• The body burns fat as a primary fuel source through exercise, fasting, diet or a combination of those three.
  • As the body burns fat, it breaks it down into fatty acids.
  • Fatty acids are converted into ketone bodies that then provide a continued energy source.
  • The cycle continues as the body uses the ketones created for fuel in place of glucose.

Living a healthy ketogenic or LCHF lifestyle starts with this process of producing ketones naturally. By setting this foundation, the body is better prepared to receive keto supplements that may further support the body as it moves into ketosis.


Considering a ketogenic or LCHF lifestyle? It’s important to know how to test your ketone levels, as this will help you determine if your body is achieving a state of ketosis. It may also help you understand how a keto diet, supplements and exercise are affecting your body.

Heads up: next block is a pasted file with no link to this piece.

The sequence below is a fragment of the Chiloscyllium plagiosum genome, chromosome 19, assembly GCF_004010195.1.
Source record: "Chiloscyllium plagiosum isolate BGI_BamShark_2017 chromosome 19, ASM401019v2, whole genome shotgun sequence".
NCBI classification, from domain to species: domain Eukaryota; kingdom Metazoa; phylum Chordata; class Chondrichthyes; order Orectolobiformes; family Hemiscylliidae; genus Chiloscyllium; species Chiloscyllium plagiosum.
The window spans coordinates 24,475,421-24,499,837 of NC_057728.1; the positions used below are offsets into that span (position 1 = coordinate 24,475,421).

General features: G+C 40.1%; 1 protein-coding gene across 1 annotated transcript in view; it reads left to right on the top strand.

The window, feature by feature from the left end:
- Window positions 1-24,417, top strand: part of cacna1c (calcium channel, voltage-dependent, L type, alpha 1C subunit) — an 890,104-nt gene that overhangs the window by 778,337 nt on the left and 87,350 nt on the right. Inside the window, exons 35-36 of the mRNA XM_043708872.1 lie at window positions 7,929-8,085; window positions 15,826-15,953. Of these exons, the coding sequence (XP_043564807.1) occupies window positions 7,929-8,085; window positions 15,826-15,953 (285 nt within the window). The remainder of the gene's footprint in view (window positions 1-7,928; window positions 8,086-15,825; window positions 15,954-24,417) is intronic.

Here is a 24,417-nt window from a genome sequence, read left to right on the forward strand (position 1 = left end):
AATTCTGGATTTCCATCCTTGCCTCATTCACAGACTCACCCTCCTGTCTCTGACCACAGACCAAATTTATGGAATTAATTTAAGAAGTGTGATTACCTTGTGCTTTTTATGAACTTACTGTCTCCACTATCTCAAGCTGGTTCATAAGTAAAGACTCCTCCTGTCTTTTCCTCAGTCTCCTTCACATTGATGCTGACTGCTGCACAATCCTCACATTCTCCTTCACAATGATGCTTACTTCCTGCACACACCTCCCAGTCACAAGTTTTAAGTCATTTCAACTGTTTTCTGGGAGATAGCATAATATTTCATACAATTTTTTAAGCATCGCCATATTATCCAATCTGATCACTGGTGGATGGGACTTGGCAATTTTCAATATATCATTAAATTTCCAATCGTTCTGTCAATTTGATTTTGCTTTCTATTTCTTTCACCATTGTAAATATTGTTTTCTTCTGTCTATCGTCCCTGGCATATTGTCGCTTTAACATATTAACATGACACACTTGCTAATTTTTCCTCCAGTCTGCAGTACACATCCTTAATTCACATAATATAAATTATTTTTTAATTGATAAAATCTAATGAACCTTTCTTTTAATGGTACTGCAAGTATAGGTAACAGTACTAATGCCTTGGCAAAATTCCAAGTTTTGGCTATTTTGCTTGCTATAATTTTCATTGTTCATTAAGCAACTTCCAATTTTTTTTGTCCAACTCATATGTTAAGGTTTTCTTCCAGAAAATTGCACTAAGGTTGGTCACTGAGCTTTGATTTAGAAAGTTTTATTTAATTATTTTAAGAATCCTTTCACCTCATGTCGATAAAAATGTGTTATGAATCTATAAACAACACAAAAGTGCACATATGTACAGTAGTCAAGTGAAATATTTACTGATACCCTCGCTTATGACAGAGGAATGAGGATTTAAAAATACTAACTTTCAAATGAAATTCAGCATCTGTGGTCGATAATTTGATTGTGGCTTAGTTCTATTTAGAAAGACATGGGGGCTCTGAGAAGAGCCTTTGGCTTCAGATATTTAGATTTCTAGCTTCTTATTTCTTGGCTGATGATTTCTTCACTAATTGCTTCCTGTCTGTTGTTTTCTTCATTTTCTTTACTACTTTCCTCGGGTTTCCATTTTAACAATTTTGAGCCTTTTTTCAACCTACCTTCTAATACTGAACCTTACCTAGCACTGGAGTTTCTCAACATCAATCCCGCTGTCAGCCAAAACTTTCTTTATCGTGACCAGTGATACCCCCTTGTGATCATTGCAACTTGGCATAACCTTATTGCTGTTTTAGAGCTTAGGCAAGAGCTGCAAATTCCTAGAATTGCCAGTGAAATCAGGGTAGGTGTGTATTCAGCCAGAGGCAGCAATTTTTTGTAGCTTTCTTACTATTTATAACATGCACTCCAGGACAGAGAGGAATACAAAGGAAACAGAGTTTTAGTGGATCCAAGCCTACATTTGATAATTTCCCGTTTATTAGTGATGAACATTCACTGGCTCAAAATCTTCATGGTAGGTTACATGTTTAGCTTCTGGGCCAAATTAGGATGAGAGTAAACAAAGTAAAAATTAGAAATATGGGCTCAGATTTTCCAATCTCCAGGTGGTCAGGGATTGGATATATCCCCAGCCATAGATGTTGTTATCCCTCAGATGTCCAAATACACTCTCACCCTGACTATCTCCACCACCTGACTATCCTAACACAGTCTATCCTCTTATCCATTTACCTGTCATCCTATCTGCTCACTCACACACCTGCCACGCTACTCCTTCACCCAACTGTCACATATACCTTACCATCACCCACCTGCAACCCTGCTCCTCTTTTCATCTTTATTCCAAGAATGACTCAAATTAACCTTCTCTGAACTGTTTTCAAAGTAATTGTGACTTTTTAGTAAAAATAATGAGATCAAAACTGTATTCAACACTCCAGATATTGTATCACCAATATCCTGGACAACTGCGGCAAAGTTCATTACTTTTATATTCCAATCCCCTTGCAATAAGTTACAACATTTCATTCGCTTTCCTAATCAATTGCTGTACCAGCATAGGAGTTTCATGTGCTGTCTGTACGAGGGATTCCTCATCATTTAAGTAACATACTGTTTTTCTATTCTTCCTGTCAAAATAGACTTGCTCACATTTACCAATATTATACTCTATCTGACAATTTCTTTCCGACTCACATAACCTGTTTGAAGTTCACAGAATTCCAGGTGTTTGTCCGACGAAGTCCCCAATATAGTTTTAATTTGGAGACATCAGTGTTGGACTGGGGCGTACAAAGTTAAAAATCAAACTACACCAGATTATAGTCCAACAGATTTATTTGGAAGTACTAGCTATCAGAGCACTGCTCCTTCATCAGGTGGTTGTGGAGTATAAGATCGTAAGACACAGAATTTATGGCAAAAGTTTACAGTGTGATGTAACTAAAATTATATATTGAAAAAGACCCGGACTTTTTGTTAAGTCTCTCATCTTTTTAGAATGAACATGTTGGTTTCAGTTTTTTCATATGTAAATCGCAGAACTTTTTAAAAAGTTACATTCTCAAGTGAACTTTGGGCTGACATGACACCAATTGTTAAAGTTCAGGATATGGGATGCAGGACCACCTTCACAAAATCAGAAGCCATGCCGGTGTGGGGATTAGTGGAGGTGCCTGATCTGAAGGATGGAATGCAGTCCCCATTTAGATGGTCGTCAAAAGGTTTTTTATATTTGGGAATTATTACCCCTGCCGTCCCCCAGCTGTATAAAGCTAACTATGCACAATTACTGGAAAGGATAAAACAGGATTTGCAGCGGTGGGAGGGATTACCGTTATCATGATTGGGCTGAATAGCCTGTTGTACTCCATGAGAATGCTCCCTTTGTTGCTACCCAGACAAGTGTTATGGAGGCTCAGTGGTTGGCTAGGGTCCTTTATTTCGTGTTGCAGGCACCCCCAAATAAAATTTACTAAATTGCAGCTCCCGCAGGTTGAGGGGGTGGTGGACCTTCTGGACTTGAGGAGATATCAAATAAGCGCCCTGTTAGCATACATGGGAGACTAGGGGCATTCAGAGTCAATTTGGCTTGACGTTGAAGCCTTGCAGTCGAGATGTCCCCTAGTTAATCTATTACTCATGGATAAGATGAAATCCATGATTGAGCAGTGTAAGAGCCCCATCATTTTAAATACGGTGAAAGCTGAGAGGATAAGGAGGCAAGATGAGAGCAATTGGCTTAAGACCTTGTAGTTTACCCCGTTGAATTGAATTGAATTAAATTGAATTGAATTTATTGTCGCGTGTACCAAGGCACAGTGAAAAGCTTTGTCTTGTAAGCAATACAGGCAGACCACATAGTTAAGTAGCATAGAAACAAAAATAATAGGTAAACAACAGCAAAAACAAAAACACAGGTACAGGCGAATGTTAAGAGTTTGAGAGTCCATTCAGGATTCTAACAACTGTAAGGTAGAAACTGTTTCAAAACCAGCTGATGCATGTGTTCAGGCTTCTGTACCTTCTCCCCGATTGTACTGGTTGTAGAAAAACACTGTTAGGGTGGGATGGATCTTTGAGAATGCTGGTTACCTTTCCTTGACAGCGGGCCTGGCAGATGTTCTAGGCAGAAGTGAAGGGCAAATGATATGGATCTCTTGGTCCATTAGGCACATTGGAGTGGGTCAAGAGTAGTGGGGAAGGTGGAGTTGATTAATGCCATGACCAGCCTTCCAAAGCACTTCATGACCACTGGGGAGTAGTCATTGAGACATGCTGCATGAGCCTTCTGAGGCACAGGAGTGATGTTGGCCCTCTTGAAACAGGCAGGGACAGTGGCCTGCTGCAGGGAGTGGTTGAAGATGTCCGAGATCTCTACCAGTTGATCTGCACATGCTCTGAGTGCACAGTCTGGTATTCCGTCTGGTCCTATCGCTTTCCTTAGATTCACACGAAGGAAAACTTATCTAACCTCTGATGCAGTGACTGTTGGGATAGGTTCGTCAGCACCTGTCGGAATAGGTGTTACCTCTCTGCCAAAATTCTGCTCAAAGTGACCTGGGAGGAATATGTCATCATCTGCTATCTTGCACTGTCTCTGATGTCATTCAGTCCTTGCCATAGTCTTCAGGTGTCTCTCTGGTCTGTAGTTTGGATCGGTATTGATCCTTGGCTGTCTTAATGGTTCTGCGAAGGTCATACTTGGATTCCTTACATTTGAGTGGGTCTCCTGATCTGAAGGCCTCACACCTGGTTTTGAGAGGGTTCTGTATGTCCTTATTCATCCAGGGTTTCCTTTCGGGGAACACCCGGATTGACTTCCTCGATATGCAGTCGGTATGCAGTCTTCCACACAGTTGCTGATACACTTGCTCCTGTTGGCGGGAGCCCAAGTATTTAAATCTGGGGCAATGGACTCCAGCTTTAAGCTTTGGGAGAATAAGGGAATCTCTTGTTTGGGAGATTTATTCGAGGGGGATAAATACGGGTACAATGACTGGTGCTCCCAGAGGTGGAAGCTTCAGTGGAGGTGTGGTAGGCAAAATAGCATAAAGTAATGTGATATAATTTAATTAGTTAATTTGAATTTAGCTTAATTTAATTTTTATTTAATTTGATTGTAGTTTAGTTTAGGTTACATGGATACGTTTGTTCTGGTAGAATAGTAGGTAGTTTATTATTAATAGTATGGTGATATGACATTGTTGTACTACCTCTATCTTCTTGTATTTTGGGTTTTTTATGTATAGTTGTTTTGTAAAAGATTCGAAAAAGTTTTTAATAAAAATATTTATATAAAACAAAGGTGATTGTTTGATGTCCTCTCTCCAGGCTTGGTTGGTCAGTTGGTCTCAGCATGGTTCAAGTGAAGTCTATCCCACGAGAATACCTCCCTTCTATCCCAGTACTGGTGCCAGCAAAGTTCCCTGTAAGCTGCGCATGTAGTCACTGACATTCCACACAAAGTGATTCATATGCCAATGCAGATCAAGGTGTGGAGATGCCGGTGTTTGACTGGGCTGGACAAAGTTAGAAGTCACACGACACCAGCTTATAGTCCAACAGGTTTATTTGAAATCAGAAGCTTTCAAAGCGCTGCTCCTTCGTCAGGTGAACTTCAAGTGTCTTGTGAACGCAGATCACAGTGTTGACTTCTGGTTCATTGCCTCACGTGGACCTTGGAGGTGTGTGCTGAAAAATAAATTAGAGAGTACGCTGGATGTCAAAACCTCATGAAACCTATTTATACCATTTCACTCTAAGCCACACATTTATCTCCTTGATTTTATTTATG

To maintain ketosis, ketone levels need to remain high, particularly levels of BHB. While each body may respond differently, generally, BHB levels between 1.4 to 3.0 mM is optimal for weight loss.

The top three ways to test for different types of ketones are through:

  • Blood
  • Breath
  • Urine

Blood tests are the best for measuring BHB levels. Considering the important role that BHB plays in a successful keto lifestyle, a simple blood test with a blood ketone meter is likely to provide the best results. A blood ketone meter is battery operated and uses a test strip.

Breath tests are most effective for measuring acetone, which is present in the breath of an individual in ketosis.

Urine tests are less expensive but aren’t as accurate as blood tests. Ketone bodies are mainly carried in the blood, which is why blood tests are the most effective if you want to get the best results.